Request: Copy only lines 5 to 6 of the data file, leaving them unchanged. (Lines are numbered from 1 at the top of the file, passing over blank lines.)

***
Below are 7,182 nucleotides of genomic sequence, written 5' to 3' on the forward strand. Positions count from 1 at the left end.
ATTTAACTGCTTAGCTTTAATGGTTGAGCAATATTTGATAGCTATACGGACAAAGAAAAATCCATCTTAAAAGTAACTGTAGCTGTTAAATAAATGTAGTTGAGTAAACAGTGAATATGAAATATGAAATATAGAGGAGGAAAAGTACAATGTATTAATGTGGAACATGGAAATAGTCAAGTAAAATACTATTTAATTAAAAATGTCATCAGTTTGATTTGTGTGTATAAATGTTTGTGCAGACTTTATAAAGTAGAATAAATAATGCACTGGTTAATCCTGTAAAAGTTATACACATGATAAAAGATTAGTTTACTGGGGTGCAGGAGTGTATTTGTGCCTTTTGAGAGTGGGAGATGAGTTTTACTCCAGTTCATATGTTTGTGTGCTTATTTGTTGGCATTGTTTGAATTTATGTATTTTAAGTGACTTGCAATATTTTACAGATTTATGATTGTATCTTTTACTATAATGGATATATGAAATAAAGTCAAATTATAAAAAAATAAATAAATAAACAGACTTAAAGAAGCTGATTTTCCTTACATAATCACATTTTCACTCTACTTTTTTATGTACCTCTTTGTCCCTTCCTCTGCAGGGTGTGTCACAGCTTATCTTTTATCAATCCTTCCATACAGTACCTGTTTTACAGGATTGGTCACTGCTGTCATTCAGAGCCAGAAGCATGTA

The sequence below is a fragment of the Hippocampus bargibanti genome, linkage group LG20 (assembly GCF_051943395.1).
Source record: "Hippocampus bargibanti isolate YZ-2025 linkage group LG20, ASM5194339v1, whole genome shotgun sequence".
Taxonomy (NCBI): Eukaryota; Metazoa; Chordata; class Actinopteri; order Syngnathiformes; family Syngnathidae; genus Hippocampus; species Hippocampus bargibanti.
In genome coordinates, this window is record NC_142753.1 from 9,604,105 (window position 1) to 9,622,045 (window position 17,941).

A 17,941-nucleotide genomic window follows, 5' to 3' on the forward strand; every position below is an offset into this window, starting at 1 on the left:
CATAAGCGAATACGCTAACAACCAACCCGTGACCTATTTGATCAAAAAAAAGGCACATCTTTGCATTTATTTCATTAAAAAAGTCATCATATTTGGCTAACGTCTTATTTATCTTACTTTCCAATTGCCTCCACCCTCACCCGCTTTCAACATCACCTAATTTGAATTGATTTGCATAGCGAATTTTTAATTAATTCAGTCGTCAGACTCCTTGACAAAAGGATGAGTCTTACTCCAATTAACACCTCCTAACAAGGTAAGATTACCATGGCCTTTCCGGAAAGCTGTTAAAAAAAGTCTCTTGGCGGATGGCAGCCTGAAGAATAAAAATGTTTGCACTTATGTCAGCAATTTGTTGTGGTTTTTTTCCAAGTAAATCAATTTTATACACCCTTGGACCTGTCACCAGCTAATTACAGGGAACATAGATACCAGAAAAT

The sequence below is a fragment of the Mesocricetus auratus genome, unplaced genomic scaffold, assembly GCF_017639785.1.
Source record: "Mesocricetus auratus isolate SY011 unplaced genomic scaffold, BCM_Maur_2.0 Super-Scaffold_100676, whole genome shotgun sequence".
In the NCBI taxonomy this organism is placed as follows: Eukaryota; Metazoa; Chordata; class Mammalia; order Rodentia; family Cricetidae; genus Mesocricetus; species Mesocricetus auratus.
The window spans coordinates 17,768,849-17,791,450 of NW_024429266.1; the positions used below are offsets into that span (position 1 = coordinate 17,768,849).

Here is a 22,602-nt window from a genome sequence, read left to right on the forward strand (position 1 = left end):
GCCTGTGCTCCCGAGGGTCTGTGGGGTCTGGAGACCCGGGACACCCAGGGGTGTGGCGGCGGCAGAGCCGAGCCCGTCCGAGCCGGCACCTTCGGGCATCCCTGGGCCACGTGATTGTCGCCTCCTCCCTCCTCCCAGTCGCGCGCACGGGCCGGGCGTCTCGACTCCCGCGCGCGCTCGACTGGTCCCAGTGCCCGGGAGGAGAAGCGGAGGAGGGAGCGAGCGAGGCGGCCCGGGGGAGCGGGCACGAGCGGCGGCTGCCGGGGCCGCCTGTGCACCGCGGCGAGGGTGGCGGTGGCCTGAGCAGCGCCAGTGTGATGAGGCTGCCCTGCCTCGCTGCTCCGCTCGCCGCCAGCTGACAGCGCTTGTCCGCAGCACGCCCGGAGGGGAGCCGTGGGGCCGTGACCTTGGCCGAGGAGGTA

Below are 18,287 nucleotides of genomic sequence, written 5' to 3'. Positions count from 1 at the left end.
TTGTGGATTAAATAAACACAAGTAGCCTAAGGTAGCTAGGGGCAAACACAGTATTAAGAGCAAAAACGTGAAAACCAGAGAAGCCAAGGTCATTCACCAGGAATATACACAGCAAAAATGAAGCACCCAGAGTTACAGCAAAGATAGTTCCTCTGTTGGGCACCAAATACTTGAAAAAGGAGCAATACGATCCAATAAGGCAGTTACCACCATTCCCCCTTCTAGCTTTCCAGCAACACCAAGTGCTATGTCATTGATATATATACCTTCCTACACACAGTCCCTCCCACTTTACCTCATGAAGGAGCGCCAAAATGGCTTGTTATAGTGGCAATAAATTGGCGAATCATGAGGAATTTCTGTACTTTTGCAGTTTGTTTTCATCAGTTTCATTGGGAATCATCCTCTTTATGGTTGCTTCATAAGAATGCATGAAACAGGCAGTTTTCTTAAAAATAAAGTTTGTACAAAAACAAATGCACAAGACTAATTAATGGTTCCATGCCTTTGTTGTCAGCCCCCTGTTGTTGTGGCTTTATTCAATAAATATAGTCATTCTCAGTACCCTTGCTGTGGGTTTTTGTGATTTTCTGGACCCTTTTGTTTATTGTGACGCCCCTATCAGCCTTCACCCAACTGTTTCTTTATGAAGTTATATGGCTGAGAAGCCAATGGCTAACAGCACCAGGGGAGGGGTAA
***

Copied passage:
Taxonomy (NCBI): Eukaryota; Metazoa; Chordata; class Actinopteri; order Syngnathiformes; family Syngnathidae; genus Hippocampus; species Hippocampus bargibanti.
In genome coordinates, this window is record NC_142753.1 from 9,604,105 (window position 1) to 9,622,045 (window position 17,941).